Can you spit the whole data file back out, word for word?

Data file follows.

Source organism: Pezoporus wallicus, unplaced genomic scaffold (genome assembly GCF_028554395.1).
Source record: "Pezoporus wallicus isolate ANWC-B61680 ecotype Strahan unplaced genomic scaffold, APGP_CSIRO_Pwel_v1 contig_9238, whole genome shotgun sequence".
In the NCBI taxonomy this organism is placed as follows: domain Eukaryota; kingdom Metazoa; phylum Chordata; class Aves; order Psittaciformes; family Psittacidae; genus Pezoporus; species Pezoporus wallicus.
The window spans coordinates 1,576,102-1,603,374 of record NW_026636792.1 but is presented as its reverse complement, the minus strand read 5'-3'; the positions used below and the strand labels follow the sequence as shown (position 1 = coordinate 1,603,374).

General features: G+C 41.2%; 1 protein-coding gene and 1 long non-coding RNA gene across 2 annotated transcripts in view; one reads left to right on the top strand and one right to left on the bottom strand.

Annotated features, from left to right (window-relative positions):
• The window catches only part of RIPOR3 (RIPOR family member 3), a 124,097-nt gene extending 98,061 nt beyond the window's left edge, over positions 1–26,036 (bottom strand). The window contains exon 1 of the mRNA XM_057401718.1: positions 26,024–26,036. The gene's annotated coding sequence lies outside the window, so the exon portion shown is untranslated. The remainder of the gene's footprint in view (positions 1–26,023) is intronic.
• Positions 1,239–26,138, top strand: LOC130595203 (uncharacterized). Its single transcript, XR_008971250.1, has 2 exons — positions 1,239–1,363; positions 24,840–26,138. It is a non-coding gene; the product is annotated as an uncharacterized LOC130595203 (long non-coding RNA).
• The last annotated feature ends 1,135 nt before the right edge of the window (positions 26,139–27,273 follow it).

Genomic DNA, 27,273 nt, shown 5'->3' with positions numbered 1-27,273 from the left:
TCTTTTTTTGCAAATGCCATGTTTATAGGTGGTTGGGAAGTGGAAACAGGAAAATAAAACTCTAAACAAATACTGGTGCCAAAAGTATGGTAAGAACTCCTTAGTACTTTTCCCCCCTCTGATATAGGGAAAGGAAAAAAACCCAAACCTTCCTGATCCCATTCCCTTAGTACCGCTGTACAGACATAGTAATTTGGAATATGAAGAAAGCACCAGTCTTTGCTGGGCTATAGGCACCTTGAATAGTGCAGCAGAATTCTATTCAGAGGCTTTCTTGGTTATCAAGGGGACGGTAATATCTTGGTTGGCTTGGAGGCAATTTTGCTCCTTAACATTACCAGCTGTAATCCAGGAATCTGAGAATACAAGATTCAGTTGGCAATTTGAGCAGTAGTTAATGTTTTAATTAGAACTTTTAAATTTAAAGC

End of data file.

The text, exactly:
Source organism: Pezoporus wallicus, unplaced genomic scaffold (genome assembly GCF_028554395.1).
Source record: "Pezoporus wallicus isolate ANWC-B61680 ecotype Strahan unplaced genomic scaffold, APGP_CSIRO_Pwel_v1 contig_9238, whole genome shotgun sequence".
In the NCBI taxonomy this organism is placed as follows: domain Eukaryota; kingdom Metazoa; phylum Chordata; class Aves; order Psittaciformes; family Psittacidae; genus Pezoporus; species Pezoporus wallicus.
The window spans coordinates 1,576,102-1,603,374 of record NW_026636792.1 but is presented as its reverse complement, the minus strand read 5'-3'; the positions used below and the strand labels follow the sequence as shown (position 1 = coordinate 1,603,374).

General features: G+C 41.2%; 1 protein-coding gene and 1 long non-coding RNA gene across 2 annotated transcripts in view; one reads left to right on the top strand and one right to left on the bottom strand.

Annotated features, from left to right (window-relative positions):
• The window catches only part of RIPOR3 (RIPOR family member 3), a 124,097-nt gene extending 98,061 nt beyond the window's left edge, over positions 1–26,036 (bottom strand). The window contains exon 1 of the mRNA XM_057401718.1: positions 26,024–26,036. The gene's annotated coding sequence lies outside the window, so the exon portion shown is untranslated. The remainder of the gene's footprint in view (positions 1–26,023) is intronic.
• Positions 1,239–26,138, top strand: LOC130595203 (uncharacterized). Its single transcript, XR_008971250.1, has 2 exons — positions 1,239–1,363; positions 24,840–26,138. It is a non-coding gene; the product is annotated as an uncharacterized LOC130595203 (long non-coding RNA).
• The last annotated feature ends 1,135 nt before the right edge of the window (positions 26,139–27,273 follow it).

Genomic DNA, 27,273 nt, shown 5'->3' with positions numbered 1-27,273 from the left:
TCTTTTTTTGCAAATGCCATGTTTATAGGTGGTTGGGAAGTGGAAACAGGAAAATAAAACTCTAAACAAATACTGGTGCCAAAAGTATGGTAAGAACTCCTTAGTACTTTTCCCCCCTCTGATATAGGGAAAGGAAAAAAACCCAAACCTTCCTGATCCCATTCCCTTAGTACCGCTGTACAGACATAGTAATTTGGAATATGAAGAAAGCACCAGTCTTTGCTGGGCTATAGGCACCTTGAATAGTGCAGCAGAATTCTATTCAGAGGCTTTCTTGGTTATCAAGGGGACGGTAATATCTTGGTTGGCTTGGAGGCAATTTTGCTCCTTAACATTACCAGCTGTAATCCAGGAATCTGAGAATACAAGATTCAGTTGGCAATTTGAGCAGTAGTTAATGTTTTAATTAGAACTTTTAAATTTAAAGC